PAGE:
Russian literature is a “goldmine, not a golden cage”, says Olga Bukhina (far right) at the #ALTA42 “Russian Fiction Out of Its Gilded Cage” panel. Shelley Fairweather-Vega (far left) is about to talk about Uzbek and Central Asian authors.

First up, Olga Bukhina discussing the explosion of #YAfiction in Russia in last 10yrs and its invisibility outside of Russia in #translation #ALTA42

Translation publishing of #YAfiction still can’t resist a #Russian stereotype even tho there’s a huge cohort of Russian writers for teens, writing about normal, everybody kids

And now Shelley Fairweather-Vega speaking about her work translating #Russian, #Uzbek, #Kazakh literature into English. Complexities include relay translation, language overlap, no publishing infrastructure (beyond a Sovietised Writers’ Union). Fascinating!

And now it’s @Hilah_Kohen speaking about new writers, new media: examining how we serve the writers we have, what writers publish outside of print, how they shape a persona digitally and using which media. An #alta42 tour de force!

The Politics of Being Heard

Our panel started by going back in time for an overview of who translated and published what and why and when. Muireann started proceedings: she examined the political reasons behind Ireland’s era of translating Russian literature into Irish in the early 20th century, and homed in on the translation career of a young Irish woman called Daisy Mackin who had spent time in Stalin’s Russia and translated Turgenev and Chekhov for the Irish Free State’s literary translation project An Gum.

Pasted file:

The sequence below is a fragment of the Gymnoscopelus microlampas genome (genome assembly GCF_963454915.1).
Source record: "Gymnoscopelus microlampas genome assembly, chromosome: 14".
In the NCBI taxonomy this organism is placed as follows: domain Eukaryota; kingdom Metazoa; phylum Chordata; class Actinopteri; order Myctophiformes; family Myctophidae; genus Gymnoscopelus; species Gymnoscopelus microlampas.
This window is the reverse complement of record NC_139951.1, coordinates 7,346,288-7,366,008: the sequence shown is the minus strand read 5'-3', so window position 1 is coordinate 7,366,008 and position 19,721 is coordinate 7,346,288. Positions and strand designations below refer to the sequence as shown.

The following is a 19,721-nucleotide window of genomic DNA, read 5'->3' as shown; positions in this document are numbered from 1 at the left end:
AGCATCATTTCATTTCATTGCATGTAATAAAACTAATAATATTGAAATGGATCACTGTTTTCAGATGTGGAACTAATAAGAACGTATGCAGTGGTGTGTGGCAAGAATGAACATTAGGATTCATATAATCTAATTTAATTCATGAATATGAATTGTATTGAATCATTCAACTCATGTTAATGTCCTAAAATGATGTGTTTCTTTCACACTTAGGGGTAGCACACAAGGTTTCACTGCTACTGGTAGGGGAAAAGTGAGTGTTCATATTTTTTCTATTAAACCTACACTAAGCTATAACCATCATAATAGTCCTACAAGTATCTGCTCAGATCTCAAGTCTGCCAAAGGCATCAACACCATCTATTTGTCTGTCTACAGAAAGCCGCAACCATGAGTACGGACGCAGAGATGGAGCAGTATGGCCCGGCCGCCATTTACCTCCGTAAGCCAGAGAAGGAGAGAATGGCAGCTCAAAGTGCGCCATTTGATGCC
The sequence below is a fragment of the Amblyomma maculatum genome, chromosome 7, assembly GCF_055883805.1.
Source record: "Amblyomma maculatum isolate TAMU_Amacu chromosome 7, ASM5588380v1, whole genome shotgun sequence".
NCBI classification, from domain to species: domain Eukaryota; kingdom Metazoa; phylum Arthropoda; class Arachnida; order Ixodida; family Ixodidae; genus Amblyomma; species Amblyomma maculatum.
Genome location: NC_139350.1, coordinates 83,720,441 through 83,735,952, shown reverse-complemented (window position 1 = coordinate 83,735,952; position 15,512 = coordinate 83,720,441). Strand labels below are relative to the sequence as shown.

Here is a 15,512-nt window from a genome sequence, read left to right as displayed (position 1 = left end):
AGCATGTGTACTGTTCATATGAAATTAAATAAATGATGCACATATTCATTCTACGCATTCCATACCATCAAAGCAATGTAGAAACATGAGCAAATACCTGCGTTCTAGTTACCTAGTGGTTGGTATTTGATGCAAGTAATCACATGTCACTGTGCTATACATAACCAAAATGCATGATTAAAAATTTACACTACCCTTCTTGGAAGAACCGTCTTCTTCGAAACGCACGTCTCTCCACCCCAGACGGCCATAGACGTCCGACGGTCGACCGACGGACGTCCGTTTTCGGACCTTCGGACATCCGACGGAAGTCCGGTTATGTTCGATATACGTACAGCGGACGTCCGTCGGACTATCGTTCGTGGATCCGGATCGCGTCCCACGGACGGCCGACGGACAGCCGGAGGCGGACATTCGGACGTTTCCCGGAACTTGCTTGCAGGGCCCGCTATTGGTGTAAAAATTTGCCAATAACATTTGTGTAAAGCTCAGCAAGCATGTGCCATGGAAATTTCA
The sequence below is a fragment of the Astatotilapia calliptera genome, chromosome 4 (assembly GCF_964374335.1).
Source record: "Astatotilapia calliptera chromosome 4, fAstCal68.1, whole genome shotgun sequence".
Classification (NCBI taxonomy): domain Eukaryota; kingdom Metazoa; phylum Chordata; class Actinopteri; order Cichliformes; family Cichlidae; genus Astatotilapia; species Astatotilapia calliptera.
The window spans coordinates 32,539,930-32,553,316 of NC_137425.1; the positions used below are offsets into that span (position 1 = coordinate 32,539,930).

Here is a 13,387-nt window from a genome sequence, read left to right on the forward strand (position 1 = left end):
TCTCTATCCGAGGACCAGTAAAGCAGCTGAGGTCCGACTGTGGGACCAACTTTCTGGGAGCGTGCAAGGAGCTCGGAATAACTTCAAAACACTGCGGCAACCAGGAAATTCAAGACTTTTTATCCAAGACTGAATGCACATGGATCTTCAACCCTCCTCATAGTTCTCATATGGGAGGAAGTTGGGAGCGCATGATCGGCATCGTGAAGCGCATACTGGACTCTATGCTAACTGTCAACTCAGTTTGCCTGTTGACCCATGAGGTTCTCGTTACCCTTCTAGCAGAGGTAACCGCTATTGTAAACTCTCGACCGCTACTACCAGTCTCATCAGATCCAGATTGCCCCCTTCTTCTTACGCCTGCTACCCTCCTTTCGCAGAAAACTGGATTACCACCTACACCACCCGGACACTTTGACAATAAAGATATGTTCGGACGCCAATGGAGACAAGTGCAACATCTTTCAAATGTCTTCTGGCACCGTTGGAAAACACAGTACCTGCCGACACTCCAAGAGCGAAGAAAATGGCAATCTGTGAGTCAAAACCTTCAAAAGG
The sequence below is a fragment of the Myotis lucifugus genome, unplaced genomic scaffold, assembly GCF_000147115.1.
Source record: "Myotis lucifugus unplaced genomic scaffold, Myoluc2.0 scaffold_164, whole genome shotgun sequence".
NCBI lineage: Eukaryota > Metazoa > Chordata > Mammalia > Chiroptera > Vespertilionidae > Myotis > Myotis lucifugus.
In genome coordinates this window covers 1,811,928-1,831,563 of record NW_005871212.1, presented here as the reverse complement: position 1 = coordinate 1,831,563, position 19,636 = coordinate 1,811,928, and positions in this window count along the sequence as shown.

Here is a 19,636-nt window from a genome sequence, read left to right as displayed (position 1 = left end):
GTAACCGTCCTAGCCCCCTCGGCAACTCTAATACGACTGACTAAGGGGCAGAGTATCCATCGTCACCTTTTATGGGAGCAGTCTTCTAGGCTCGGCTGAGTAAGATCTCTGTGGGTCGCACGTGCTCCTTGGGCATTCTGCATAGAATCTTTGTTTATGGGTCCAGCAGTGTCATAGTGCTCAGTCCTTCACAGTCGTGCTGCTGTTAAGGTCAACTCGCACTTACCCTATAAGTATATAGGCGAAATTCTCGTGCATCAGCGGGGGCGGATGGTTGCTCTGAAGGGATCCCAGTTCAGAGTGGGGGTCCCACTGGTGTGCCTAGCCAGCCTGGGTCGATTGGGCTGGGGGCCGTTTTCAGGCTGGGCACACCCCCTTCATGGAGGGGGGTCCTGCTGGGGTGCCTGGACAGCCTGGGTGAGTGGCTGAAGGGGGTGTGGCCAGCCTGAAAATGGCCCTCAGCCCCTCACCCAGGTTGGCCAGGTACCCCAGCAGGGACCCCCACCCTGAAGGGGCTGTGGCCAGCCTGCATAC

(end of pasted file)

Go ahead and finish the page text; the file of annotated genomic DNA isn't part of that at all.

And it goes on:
Cathy shifted the historical focus to the mid-twentieth century, examining Penguin’s contribution to Russian literature in Anglophone translation. She introduced the Penguin Russian Review, with its pro-Russian sentiments, the Penguin Russian Classics and the translators who aspired to project a more accurate image of Russia abroad via translation, and Penguin’s role in publishing Soviet literature: the (expensive and hasty) race to publish Solzhenitsyn.

Boris succeeded in succinctly summarising all eras of Russian literature in translation(!), reminding us that the first copy of Gogol’s Dead Souls was wrongly but quite deliberately depicted as real life, and that the doyenne of Russian literary translation Constance Garnett herself had been galvanised to become a translator because of the highly politicised Russian company she kept in London. Boris neatly brought us back to the present day with his thoughts on where Russian literary translation is currently at, and how the translator (rather than the author) can be a vehicle for selling books; trust in the translator can be all the encouragement a devoted reader needs to try an author they’ve never read before.. which led nicely to Kate Young’s overview of the industry today…

Kate discussed her own proximity to the politics of being heard, touching on the role her translation has played in publicising Azerbaijani author Akram Aylisli’s Farewell, Alys. Kate had also gathered a breadth of views from (absent) Ruth Akhmedzai Kemp and Lisa Hayden who both had observations and questions about the Russian literary translation industry. Discussion ranged from extolling the good work of small publishers and exploring reasons why big publishers are cautious to commission contemporary Russian literature (it’s the Classics that keep on selling!); the role of agents, prizes, and how maybe the time has come for publishers to set aside some of the funds for supporting bigger translation samples, in other words: compensating translators while they prepare for a pitch.

The @ExeterModLangs #RusTrans team, Dr@MuireannMaguire and Dr@CathyMcAteer1, presenting on our panel #ThePoliticsOfBeingHeard at #ALTA42 with translator and editor Boris Dralyuk and panel organiser, poet & translator Katherine Young.